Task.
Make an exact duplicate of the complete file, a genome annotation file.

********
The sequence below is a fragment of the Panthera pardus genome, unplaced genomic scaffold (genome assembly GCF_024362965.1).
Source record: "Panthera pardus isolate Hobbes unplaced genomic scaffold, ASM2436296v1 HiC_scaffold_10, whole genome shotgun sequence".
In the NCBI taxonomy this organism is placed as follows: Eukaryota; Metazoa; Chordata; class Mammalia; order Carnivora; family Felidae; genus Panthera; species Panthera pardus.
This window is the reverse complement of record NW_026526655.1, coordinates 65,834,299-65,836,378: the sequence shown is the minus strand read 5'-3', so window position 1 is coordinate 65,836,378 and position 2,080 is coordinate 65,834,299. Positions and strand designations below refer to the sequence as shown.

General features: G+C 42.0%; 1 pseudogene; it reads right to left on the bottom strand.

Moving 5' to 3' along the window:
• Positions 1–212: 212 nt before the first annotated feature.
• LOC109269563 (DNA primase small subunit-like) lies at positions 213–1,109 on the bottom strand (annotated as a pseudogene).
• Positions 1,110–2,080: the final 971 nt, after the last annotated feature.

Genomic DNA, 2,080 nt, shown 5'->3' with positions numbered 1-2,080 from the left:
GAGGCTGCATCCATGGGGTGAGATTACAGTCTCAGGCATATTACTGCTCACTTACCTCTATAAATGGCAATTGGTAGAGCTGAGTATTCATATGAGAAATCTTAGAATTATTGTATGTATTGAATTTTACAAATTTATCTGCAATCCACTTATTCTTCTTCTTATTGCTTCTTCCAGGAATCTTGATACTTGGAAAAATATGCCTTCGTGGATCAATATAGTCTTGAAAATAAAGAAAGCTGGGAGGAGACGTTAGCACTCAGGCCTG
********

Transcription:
The sequence below is a fragment of the Panthera pardus genome, unplaced genomic scaffold (genome assembly GCF_024362965.1).
Source record: "Panthera pardus isolate Hobbes unplaced genomic scaffold, ASM2436296v1 HiC_scaffold_10, whole genome shotgun sequence".
In the NCBI taxonomy this organism is placed as follows: Eukaryota; Metazoa; Chordata; class Mammalia; order Carnivora; family Felidae; genus Panthera; species Panthera pardus.
This window is the reverse complement of record NW_026526655.1, coordinates 65,834,299-65,836,378: the sequence shown is the minus strand read 5'-3', so window position 1 is coordinate 65,836,378 and position 2,080 is coordinate 65,834,299. Positions and strand designations below refer to the sequence as shown.

General features: G+C 42.0%; 1 pseudogene; it reads right to left on the bottom strand.

Moving 5' to 3' along the window:
• Positions 1–212: 212 nt before the first annotated feature.
• LOC109269563 (DNA primase small subunit-like) lies at positions 213–1,109 on the bottom strand (annotated as a pseudogene).
• Positions 1,110–2,080: the final 971 nt, after the last annotated feature.

Genomic DNA, 2,080 nt, shown 5'->3' with positions numbered 1-2,080 from the left:
GAGGCTGCATCCATGGGGTGAGATTACAGTCTCAGGCATATTACTGCTCACTTACCTCTATAAATGGCAATTGGTAGAGCTGAGTATTCATATGAGAAATCTTAGAATTATTGTATGTATTGAATTTTACAAATTTATCTGCAATCCACTTATTCTTCTTCTTATTGCTTCTTCCAGGAATCTTGATACTTGGAAAAATATGCCTTCGTGGATCAATATAGTCTTGAAAATAAAGAAAGCTGGGAGGAGACGTTAGCACTCAGGCCTG